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Bob Dylan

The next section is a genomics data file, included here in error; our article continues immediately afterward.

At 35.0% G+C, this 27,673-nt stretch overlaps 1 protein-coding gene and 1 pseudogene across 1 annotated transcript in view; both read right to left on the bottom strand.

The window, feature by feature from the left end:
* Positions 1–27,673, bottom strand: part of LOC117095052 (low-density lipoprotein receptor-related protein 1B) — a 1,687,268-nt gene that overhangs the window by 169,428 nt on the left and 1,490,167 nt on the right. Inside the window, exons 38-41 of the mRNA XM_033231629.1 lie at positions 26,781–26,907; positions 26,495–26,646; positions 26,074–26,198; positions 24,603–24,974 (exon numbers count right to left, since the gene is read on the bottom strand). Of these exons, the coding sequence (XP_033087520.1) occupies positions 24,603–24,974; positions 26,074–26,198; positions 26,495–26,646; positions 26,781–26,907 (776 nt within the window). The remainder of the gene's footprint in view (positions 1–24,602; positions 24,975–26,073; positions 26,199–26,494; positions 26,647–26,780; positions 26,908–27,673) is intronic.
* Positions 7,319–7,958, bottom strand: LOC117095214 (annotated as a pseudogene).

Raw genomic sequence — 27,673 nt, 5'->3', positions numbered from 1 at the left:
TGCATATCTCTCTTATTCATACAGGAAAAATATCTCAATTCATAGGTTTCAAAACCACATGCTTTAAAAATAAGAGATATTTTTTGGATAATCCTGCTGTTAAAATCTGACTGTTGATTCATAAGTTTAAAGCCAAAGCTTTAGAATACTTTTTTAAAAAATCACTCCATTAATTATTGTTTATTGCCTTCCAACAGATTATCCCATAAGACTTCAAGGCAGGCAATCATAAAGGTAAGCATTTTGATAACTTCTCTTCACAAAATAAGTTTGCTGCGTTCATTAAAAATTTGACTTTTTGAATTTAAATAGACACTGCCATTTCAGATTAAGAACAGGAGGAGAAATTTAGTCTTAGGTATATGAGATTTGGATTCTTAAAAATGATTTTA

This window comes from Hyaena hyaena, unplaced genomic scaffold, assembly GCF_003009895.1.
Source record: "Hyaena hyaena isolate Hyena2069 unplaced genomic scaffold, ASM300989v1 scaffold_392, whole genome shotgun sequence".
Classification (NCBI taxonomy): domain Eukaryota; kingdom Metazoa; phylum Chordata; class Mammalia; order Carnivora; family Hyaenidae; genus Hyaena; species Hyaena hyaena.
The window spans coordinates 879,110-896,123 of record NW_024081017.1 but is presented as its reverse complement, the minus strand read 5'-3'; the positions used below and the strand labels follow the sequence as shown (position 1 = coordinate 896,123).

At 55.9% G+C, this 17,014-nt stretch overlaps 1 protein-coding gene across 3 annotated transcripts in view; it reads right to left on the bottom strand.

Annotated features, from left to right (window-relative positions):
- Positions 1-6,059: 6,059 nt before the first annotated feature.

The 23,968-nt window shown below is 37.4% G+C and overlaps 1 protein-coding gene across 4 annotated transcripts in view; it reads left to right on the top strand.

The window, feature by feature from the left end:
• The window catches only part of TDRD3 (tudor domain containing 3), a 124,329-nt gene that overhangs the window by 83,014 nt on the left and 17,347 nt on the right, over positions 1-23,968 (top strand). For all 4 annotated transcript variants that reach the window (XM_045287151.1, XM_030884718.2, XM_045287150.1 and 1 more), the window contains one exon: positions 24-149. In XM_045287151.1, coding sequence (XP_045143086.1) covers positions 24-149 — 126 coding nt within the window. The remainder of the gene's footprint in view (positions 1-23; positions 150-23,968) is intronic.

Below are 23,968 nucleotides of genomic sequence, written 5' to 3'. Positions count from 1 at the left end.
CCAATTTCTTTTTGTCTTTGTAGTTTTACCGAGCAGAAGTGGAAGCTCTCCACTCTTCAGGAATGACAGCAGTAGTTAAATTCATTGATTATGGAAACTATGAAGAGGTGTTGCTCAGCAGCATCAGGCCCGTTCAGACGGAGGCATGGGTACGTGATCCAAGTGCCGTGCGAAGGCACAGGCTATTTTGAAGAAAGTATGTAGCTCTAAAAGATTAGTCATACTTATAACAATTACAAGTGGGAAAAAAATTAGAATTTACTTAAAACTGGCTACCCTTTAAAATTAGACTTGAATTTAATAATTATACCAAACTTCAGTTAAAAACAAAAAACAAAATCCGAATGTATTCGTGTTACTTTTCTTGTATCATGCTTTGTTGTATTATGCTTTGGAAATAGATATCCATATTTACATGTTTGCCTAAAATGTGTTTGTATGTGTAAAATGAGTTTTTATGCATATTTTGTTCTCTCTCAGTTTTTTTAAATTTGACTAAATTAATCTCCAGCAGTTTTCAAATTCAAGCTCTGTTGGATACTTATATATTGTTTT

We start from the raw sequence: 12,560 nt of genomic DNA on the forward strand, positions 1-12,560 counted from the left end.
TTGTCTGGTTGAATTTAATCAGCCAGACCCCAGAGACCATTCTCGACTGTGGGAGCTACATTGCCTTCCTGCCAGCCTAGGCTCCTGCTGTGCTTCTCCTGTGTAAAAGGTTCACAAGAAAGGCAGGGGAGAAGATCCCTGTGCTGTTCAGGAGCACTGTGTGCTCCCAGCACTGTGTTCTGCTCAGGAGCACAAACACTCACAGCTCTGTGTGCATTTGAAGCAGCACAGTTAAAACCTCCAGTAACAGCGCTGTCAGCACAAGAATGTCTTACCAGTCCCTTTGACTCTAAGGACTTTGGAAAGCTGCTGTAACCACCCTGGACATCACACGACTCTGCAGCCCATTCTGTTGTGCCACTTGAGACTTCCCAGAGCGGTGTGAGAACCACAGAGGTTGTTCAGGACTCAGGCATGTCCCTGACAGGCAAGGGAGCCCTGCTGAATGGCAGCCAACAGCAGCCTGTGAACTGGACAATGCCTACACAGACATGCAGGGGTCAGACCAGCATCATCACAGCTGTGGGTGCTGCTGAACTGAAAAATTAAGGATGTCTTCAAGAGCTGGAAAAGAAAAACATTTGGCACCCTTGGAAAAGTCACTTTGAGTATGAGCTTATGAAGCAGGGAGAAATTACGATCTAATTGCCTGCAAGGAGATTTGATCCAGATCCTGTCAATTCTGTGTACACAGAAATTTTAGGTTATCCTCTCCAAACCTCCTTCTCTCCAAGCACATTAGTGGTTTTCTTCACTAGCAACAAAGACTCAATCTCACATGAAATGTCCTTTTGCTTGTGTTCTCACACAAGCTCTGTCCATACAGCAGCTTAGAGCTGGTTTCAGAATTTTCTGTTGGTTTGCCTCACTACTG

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Bob Dylan and the Band came to Crisler Arena February 2nd. For 2 12 hours they totally captivated a crowd of 1 4,000. some of whom had officially paid as much as S8.50 (and up to $100 from scalpers) to take part in the culturalmythical event. While no concert ought to cost so much, compared on a relative rip-off scale to say S7.00 for Black Sabbath, or $12 for the Stones, this one was well worth it. Dylan and the Band came out to thundering applause for the first song, a great version of "You Go Your Way and I'll Go Mine," which set the tone for the evening. The music was loud (heavy, some might say) and tight. BillGraham as usual had everything taen care of as far as sound and sight are concerned-every facet of the music was audible throughout Crisler, which is an achievement in itself, and the lighting was just right. The Band plays great back-up for Dylan, so tight as a group you'd think they had been playing together for six years for fun or something. Dylan sang clearly; he spat out the words so that everybody in the house could savor them. After six years of being besieged by fans to make his feelings known again, Dylan wasn't going to have anybody misunderstanding him. What Dylan was making sure that we understood was that he just isn't interested in being seen as the prophet or leader by a generation of youth anymore. As he once said in another song, "Don't go mistaking paradise for that home across the road."-the point is that 5,000,000 people tried to get tickets so Dylan could teil them that he just doesn't want to be The One. In one of the peaks of the first part of the concert Dylan snapped out a raunchy, sardonic version of "It ain't me Babe", relying on one of his earliest and most famous songs to get his point across. The Band played a set of their own songs before the intermission. It was a good set of songs, all from the first three Band albums, but everytime they seemed about to break out and shake the house a little they held back. The vocals were excellent and Robbie Robertson is a great guitarist, but the Band's two sets (another in the middle of the post-intermission part of the concert) just weren't up to the level of the rest of the concert: the nieht was Dylan's. Dylan came out after the short intermission with just his guitar and harmonica. It was clear that he did not relish this part f of the concert nearly as much as the electric part --at the end he tore off the acoustic guitar and hrew down the ca holder. But it was duing the acoustic set that things really began to get off theground. He sang telling sions of "Gates of Eden" and "It's Alright Ma," which together with Y an earlier, spirited version of "Bailad of a Thin Man" proved the continuing strength and relevance of Dylan's poetry, and more importantly, a continuing be - lief by the audience in what Dylan has to say. (The "Ballad"segment, by the way, featured some great Little RichardJerry Lee Lewis influenced piano stomping by Mr. D.) It does seem unfortunate to me that Dylan feels he has to make so much money out of the concert series. He took $7580,000 out of Crisler Saturday, which is a whole lot of money. There are so many other uses for that kind of money that it seems odd that this man who speaks so wonderfully about what the world might be would come into a community which is trying to créate a little of that world,. and take off with a fantastic sum of money which could instead be put back into the community's growth. But then who am I to teil Dylan what to do-he doesn't want to teil me after all? miu men oí course, tnere is the question of what happened to those front row tickets, and why anybody who got those good tickets paid at least $50 per seat. As the Michigan Daily reported, this whole thing was a rip-off a lot closer to home. But considering the kind of money involved in the tour (and let us not forget that millionaire Promoter Bill Graham is in on the take for 15%) it's not terribly surprising that other promoters might want more than their share too. The worst thing about it is that 1000 people paid a lot more for the concert than anyone ought to. But let's forget about money for now. After all, it was music that made the evening. Dylan carne, and he played and sang for a couple of hours, and he left. But in that time he took a crowd of 14,000 through 10 years of important music, and finally brought the entire audience screaming to its feet with a powerful, inspirational "Like a Rolling Stone". Crisler was a sea of moving, moved people, all trying to believe, all caught up in the moment: "How does it feel, to be without a home, to be on your own, like a complete unknown, like a rolling stone." An entire generation tumbling down history together, clapping their in time. There was an encoré. Dylan and the Band carne back on the stage to say once again, as they had opened the concert, that we can all go our way, but Dylan will go his. I say let him. It was a great concert. Now about all that money...